Although GBS is commonly thought of as a maternal and paediatric pathogen, infection among non-pregnant female and male adults have occassionally been reported3,4. The predisposing factors for GBS infection in the patient described above are urethral stricture and probably obstructive uropathy and poorly controlled diabetes mellitus. Immunosuppressive states, like diabetes mellitus and obstructive uropathy secondary to benign prostatic hypertrophy and chronic renal failure have previously been described as well known risk factors for GBS infection4 and in one series genito-urinary tract was found to be a major source of infection7.
Our patient exemplified all the three major presentations of GBS infection-urosepsis, bacteraemia and meningitis. His initial presentation was with features of pyelonephritis due in part to urinary stasis from stricture; pyelonephritis is a common GBS infection7. The subsequent dissemination of the infection is perhaps due in part to his refusal of medical intervention. He had presented ab initio with lethergy, fatigue and had extreme CSF cellular changes. It is not inconceivable that he has actually incubating meningitis during the first admission when he was treated with cefuroxime, an agent known to be less than optimum in treating meningitis even due to susceptible bacteria8. Multiple infected sites is not an uncommon presentation of GBS sepsis and concomitant bacteraemia among GBS meningitis patients was seen in over 80% of cases4,9.
The initial vancomycin and ceftriaxone started during the second hospitalisaton would have effectively covered the GBS isolated. But a 14 day course of penicillin G is considered the antibiotic regimen of choice for proven GBS infection7  and this is why it was introduced to replace vancornycin by fifth day when sensitivity was known. In all likelihood all the three isolates from CSF, blood and urine are the same as they share the same antibiogram. The penicillin G MIC for the CSF GBS isolate (~0. 125 mic. gm per ml) in our patient fell within the range found by Bayer et al., (0.04-0.16 mic. gm per ml) and is as expected many times higher than the MICs for Group A Streptococcus10.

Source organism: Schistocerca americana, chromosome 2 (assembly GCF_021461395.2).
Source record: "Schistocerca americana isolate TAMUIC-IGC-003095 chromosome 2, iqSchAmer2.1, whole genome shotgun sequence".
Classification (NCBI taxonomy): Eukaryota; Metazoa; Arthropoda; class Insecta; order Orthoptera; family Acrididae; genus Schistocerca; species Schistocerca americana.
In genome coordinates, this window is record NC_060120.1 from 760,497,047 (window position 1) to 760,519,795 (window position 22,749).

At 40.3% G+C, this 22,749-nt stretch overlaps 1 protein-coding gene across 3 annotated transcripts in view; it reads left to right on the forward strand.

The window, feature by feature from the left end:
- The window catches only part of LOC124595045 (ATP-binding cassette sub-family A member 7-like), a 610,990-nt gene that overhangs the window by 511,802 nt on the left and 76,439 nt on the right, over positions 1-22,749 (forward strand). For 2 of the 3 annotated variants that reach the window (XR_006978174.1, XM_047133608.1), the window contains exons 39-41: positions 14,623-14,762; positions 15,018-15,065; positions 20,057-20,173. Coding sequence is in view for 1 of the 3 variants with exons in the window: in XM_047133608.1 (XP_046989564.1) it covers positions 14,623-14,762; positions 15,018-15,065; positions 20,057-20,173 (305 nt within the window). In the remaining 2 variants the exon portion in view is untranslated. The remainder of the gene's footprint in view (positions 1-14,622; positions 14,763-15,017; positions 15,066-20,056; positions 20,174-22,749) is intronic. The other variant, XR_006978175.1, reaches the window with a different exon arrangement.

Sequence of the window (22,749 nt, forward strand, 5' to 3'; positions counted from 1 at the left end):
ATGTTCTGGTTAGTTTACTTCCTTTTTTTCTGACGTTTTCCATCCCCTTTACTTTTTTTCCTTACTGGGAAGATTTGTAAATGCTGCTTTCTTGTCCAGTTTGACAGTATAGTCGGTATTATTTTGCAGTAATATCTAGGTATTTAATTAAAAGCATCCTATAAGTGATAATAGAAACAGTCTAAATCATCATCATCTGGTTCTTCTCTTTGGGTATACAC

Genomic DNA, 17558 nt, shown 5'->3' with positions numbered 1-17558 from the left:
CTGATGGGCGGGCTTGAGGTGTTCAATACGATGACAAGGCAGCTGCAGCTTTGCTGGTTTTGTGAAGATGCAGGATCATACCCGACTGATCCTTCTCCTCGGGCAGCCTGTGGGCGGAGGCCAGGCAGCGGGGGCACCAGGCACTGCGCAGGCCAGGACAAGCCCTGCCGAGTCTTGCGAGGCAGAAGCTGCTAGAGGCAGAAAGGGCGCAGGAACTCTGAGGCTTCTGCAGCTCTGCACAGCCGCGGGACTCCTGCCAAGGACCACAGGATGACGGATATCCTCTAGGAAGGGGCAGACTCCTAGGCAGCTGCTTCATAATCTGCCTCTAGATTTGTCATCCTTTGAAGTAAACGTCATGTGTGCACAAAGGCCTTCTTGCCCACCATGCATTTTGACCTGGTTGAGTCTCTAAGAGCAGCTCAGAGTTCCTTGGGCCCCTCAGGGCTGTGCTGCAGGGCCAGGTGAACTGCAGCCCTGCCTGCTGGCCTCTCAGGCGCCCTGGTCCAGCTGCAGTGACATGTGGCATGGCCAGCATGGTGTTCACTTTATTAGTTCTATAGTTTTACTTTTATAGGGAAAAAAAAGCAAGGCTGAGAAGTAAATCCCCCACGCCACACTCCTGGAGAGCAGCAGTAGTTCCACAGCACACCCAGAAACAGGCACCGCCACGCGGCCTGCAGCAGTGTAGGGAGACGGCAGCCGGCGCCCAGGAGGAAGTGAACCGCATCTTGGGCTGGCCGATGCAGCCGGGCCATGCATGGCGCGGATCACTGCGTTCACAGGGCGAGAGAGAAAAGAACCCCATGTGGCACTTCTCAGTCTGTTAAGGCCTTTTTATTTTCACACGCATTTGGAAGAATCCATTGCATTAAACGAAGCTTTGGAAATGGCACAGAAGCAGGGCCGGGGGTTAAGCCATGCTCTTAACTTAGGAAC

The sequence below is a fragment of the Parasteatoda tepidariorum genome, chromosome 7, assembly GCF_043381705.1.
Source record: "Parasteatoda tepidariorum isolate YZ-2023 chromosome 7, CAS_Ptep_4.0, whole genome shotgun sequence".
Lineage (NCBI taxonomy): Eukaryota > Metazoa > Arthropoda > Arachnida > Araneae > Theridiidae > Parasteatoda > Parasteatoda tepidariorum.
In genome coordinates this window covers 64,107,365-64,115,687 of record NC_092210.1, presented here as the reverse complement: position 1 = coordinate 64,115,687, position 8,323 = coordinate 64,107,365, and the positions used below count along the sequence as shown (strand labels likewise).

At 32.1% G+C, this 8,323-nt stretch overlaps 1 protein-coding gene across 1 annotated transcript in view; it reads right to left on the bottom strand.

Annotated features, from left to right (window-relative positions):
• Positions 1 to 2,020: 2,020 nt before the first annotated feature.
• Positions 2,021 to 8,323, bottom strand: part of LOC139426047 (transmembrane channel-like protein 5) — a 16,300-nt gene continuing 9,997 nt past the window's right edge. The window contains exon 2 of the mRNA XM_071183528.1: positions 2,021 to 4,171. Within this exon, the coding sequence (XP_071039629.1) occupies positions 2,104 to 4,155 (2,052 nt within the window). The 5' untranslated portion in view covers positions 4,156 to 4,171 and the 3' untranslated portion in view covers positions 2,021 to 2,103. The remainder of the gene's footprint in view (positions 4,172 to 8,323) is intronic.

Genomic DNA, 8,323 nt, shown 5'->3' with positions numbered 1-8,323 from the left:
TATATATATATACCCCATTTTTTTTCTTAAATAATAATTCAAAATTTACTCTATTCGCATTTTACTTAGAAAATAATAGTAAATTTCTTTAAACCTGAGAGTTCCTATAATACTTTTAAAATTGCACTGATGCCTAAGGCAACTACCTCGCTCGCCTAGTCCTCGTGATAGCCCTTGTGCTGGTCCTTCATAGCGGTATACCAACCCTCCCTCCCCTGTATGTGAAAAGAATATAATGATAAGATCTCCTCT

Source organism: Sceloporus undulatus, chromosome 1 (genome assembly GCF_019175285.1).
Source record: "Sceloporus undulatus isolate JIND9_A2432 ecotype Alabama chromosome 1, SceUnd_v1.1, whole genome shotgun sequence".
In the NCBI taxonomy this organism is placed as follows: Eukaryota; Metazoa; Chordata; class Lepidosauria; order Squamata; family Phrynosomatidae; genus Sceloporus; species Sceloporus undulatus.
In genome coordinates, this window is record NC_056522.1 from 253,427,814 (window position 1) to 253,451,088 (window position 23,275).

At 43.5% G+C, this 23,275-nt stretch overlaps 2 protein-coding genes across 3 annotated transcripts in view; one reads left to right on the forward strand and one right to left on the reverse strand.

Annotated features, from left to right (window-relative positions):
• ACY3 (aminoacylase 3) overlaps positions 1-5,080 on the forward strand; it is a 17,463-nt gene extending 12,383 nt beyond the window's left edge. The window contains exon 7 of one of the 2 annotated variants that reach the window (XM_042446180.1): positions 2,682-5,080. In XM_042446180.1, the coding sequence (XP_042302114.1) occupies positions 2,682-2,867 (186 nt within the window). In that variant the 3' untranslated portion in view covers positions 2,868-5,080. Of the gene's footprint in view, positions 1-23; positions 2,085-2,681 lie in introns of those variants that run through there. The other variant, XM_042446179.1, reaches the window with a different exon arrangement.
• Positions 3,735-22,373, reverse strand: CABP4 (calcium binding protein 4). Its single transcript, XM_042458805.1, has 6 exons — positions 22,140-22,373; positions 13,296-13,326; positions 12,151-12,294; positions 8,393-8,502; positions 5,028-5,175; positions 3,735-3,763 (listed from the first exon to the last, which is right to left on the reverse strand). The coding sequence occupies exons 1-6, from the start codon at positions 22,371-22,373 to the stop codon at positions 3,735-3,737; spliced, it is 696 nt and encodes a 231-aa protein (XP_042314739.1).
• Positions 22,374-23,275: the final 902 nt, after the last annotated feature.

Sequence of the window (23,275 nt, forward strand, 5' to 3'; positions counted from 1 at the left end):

Poor prognosis has been associated with advanced age and the occurrence of neurologic and extra-neurologic complications, particularly among chronically ill hospitalised patients11. Although our patient is not advanced in age, he had severe infection with neurologic and extraneurologic manifestations and respiratory instability necessitating intubation at a point. This presentation and the refusal of antibiotic coverage for a day might have led to the poor prognosis and ultimate fatality in our patient. Otherwise mortality in both GBS sepsis and meningitis is similar, reported at 15-18%4,12; although CBS sepsis in adults has acaused mortality of as high as 38%
In conclusion, although the importance of GBS infection in neonates and infants is well-known, its importance as a cause of invasive infection in adults is under estimated. The case is presented to help in increasing the awareness of clinicians to GBS as an important cause of morbidity and mortality in adults, particularly in those with chronic co-morbid states.


We thank the managing physicians while the patient was at the med. ICU.